Destination Unknown. 1932. USA. Directed by Tay Garnett. Screenplay by Tom Buckingham. With Pat O’Brien, Ralph Bellamy, Betty Compson. 66 min.
Of all the early Depression-era movies about mysterious, divine influences intervening to save American society, Tay Garnett’s 1932 film is at once the most sordid and most stylish. Garnett and his frequent writing partner Tom Buckingham (Her Man) imagine the nation as a rumrunning ship adrift in a dead calm, its desperate crew (lead by Alan Hale) held at bay by a heartless gangster (Pat O’Brien) who controls the dwindling fresh water supply. But there is one passenger on board whose name does not appear on the manifest: The Stowaway, played in an otherworldly aura by Ralph Bellamy. The film was shot largely on an actual yacht suspended by cables on a soundstage, with the camera mounted on the giant crane built for Universal’s Broadway. 35mm.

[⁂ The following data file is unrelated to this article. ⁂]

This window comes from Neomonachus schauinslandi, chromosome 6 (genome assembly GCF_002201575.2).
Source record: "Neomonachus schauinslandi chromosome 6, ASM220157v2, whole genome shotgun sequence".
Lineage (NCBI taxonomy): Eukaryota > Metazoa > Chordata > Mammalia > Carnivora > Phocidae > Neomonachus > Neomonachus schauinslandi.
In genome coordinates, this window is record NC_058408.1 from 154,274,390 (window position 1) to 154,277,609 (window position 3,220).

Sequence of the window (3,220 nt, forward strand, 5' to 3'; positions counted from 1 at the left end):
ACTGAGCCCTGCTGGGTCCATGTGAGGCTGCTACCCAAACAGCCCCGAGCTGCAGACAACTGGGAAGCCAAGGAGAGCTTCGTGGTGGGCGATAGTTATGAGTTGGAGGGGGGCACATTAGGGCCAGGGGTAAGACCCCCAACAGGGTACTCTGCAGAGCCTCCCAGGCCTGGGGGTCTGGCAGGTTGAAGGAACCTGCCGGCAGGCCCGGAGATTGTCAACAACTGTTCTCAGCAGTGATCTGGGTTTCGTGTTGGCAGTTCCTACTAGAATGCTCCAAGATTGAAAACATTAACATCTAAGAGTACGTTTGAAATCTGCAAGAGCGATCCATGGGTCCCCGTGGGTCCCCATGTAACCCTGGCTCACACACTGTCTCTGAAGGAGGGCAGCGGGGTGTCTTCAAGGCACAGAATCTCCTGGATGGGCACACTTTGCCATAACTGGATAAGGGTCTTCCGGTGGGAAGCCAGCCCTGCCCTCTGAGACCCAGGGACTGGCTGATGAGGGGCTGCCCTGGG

Monday, May 15,5:00 p.m.T1, Theater 1The Museum of Modern Art
Friday, May 12,7:00 p.m.T1, Theater 1The Museum of Modern ArtIntroduced by Tiela Garnett, Tay Garnett's daughter, and John Gallagher, author of Hollywood's Forgotten Master: The Life and Times of Tay Garnett.